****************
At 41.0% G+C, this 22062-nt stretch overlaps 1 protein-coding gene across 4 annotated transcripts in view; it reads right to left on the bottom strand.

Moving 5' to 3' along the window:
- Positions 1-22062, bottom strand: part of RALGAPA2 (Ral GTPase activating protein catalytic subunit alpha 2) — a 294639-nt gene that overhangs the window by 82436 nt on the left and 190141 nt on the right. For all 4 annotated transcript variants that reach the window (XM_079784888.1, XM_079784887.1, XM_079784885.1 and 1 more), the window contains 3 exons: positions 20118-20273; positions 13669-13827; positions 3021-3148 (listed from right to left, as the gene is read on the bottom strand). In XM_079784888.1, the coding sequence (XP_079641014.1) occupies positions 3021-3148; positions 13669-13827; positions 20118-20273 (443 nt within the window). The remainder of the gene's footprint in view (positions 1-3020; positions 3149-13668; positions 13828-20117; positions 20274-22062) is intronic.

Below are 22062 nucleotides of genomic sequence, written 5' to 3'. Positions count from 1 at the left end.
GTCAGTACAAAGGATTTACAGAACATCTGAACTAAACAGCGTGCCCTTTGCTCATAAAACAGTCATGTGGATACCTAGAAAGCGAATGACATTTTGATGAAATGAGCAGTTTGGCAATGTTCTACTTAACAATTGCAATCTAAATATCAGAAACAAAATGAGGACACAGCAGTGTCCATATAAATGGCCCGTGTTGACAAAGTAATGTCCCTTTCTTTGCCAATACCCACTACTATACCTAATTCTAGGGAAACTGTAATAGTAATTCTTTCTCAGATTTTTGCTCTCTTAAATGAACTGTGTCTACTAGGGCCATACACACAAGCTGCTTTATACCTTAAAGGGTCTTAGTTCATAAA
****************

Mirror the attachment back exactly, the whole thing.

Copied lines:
At 41.0% G+C, this 22062-nt stretch overlaps 1 protein-coding gene across 4 annotated transcripts in view; it reads right to left on the bottom strand.

Moving 5' to 3' along the window:
- Positions 1-22062, bottom strand: part of RALGAPA2 (Ral GTPase activating protein catalytic subunit alpha 2) — a 294639-nt gene that overhangs the window by 82436 nt on the left and 190141 nt on the right. For all 4 annotated transcript variants that reach the window (XM_079784888.1, XM_079784887.1, XM_079784885.1 and 1 more), the window contains 3 exons: positions 20118-20273; positions 13669-13827; positions 3021-3148 (listed from right to left, as the gene is read on the bottom strand). In XM_079784888.1, the coding sequence (XP_079641014.1) occupies positions 3021-3148; positions 13669-13827; positions 20118-20273 (443 nt within the window). The remainder of the gene's footprint in view (positions 1-3020; positions 3149-13668; positions 13828-20117; positions 20274-22062) is intronic.

Below are 22062 nucleotides of genomic sequence, written 5' to 3'. Positions count from 1 at the left end.
GTCAGTACAAAGGATTTACAGAACATCTGAACTAAACAGCGTGCCCTTTGCTCATAAAACAGTCATGTGGATACCTAGAAAGCGAATGACATTTTGATGAAATGAGCAGTTTGGCAATGTTCTACTTAACAATTGCAATCTAAATATCAGAAACAAAATGAGGACACAGCAGTGTCCATATAAATGGCCCGTGTTGACAAAGTAATGTCCCTTTCTTTGCCAATACCCACTACTATACCTAATTCTAGGGAAACTGTAATAGTAATTCTTTCTCAGATTTTTGCTCTCTTAAATGAACTGTGTCTACTAGGGCCATACACACAAGCTGCTTTATACCTTAAAGGGTCTTAGTTCATAAA